Baserunning and stolen bases are becoming lost arts, but not for the Royals. They have managed to have the league leader in stolen bases four times since 2014. Please go ask the 2014 A’s or the 2015 Mets if they wish they could’ve had Salvador Perez’s arm behind the plate instead of the pop-gun arms of Derek Norris and Travis d’Arnaud.

Common Ground ... Kind Of

Now I know I’ve spent the previous two segments taking a pretty sharp dig at baseball hipsters but to be fair, they do manage to come up with interesting concepts. One of those concepts is the idea of Good Fielding Plays Runs Saved runs above average or rGFP for short. The main thing that contributes to rGFP is how well a catcher is at blocking pitches.

We’re going to use this stat as essentially an indicator of how good each of these catchers is at blocking pitches due to the challenges of finding specific blocked-pitch data.

First, we’ll go down the best without Perez.

(1) Jacob Stallings (7)

(2) Tucker Barnhardt (5)

(3) Willson Contreras (4)

(4) J.T. Realmuto (3)

(5) Buster Posey, Christian Vazquez (2)

(6) Yadier Molina (1)

(7) Will Smith (0)

(8) Yasmani Grandal, Gary Sanchez (-1)

(9) Mike Zunino, Sean Murphy (-2)

(10) Omar Narvaez (-3)

Now, let's add Perez back into the mix. 

(1) Jacob Stallings (7)

(2) Tucker Barnhardt (5)

(3) Willson Contreras (4)

(4) J.T. Realmuto (3)

(5) Buster Posey, Christian Vazquez (2)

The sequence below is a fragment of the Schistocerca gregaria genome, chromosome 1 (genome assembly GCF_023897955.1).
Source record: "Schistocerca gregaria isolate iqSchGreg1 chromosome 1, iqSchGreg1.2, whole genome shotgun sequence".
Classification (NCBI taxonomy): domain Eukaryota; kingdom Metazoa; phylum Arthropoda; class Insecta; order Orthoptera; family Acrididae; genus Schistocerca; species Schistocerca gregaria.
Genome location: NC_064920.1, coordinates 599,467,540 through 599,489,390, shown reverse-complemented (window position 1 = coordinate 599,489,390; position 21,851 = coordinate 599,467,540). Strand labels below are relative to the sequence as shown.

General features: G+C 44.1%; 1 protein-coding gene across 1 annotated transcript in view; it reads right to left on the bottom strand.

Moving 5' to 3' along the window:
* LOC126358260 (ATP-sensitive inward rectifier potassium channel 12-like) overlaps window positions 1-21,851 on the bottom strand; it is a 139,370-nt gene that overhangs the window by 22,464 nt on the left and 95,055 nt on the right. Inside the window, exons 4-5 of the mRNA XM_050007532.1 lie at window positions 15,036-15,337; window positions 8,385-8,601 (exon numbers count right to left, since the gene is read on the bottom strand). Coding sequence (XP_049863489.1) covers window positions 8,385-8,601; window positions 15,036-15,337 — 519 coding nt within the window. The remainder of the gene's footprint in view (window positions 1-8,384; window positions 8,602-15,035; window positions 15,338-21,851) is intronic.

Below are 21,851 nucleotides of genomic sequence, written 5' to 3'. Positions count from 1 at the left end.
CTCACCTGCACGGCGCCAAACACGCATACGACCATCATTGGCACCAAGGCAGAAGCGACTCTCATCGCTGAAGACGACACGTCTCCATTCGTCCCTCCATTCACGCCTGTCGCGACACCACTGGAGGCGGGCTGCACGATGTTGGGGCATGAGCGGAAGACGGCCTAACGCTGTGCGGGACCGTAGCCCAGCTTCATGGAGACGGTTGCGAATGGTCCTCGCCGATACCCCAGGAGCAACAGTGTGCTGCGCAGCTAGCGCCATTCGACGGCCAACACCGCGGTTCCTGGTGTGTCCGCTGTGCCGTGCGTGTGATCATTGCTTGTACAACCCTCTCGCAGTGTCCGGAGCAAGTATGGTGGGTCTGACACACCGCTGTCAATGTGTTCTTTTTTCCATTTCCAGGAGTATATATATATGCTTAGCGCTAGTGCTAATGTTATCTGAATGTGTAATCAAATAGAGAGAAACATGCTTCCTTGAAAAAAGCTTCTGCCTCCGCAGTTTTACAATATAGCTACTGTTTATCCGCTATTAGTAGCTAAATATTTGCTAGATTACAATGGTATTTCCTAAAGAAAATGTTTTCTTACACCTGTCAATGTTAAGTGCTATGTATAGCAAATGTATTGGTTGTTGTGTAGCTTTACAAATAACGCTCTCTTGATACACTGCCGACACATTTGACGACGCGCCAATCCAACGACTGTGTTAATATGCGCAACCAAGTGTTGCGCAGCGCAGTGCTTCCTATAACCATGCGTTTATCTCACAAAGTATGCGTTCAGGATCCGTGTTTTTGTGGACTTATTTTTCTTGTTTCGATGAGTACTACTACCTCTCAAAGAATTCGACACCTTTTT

(6) Yadier Molina, Salvador Perez (1)

(7) Will Smith (0)

(8) Yasmani Grandal, Gary Sanchez (-1)

(9) Mike Zunino, Sean Murphy (-2)

(10) Omar Narvaez (-3)

Middle of the pack grade for Perez here, as he comes in at 1 rGFP. Seeing that six players finished above zero and six finished at zero or below, I think it's safe to assume that blocking — while it's not a strength — is certainly not a weakness of Perez's game either.

A simpler stat we could use to judge blocking ability would be passed balls or PB, which counts the number of times that it was the catcher's fault that the ball got by them.

This time, for the sake of brevity, we’ll include Perez from the get-go.

(# Indicates the number of times a player has led the league in PB.)

(1) Jacob Stallings (0)

(2) Sean Murphy, Salvador Perez (1)

(3) Tucker Barnhart, Buster Posey (2)

(4) J.T. Realmuto, Willson Contreras (3)

(5) Yadier Molina (4)

(6) Omar Narvaez, Yasmani Grandal ### (5)

(7) Gary Sanchez ### (6)

(8) Will Smith (8)

(9) Christian Vazquez (9)

(10) Mike Zunino ## (10)

It seems for someone who supposedly can’t catch, Perez does a halfway decent job of keeping the ball in front of him. To complete this defensive journey, we’ll take a look at fielding percentage and see who is the best at not making those backbreaking throwing or fielding errors.

(1) J.T. Realmuto (.999)

(2) Salvador Perez (.998)

(3) Buster Posey, Tucker Barnhart (.997)

(4) Mike Zunino, Yadier Molina (.996)

(5) Sean Murphy, Jacob Stallings, Will Smith, Gary Sanchez (.994)

(6) Omar Narvaez, Christian Vazquez, Willson Contreras (.993)

(7) Yasmani Grandal (.989)

Who would’ve thought that the guy who won four gold gloves in a row is one of the best catchers in the league when it comes to not committing errors? The defensive numbers are what they are and if you have to start pulling out stats that were created in someone’s basement to disprove them, perhaps you’re trying a bit too hard to fit a narrative.

That concludes Episode II. If you simply can't wait for Episode III to drop this weekend, feel free to go back and read Episode I!

Read More: The Baseball Hipsters' War Against Salvador Perez: Episode I